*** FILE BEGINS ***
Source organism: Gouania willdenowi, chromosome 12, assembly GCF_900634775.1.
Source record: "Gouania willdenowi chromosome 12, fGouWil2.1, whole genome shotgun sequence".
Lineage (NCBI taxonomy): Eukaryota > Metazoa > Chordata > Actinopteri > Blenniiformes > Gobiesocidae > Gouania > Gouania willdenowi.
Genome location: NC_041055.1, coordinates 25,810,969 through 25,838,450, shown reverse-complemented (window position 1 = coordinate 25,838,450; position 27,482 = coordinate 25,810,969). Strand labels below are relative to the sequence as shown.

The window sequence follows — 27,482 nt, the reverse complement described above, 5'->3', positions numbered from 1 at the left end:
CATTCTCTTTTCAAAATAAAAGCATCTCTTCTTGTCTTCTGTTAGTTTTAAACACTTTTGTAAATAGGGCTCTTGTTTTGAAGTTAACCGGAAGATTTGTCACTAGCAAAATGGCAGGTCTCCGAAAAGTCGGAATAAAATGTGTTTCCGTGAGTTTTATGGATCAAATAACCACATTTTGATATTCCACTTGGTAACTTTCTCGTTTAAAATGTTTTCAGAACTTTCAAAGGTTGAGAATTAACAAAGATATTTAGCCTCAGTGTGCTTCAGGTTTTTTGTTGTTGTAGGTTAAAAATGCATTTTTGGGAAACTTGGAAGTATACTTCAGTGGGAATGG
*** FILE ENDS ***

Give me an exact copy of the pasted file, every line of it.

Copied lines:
Source organism: Gouania willdenowi, chromosome 12, assembly GCF_900634775.1.
Source record: "Gouania willdenowi chromosome 12, fGouWil2.1, whole genome shotgun sequence".
Lineage (NCBI taxonomy): Eukaryota > Metazoa > Chordata > Actinopteri > Blenniiformes > Gobiesocidae > Gouania > Gouania willdenowi.
Genome location: NC_041055.1, coordinates 25,810,969 through 25,838,450, shown reverse-complemented (window position 1 = coordinate 25,838,450; position 27,482 = coordinate 25,810,969). Strand labels below are relative to the sequence as shown.

The window sequence follows — 27,482 nt, the reverse complement described above, 5'->3', positions numbered from 1 at the left end:
CATTCTCTTTTCAAAATAAAAGCATCTCTTCTTGTCTTCTGTTAGTTTTAAACACTTTTGTAAATAGGGCTCTTGTTTTGAAGTTAACCGGAAGATTTGTCACTAGCAAAATGGCAGGTCTCCGAAAAGTCGGAATAAAATGTGTTTCCGTGAGTTTTATGGATCAAATAACCACATTTTGATATTCCACTTGGTAACTTTCTCGTTTAAAATGTTTTCAGAACTTTCAAAGGTTGAGAATTAACAAAGATATTTAGCCTCAGTGTGCTTCAGGTTTTTTGTTGTTGTAGGTTAAAAATGCATTTTTGGGAAACTTGGAAGTATACTTCAGTGGGAATGG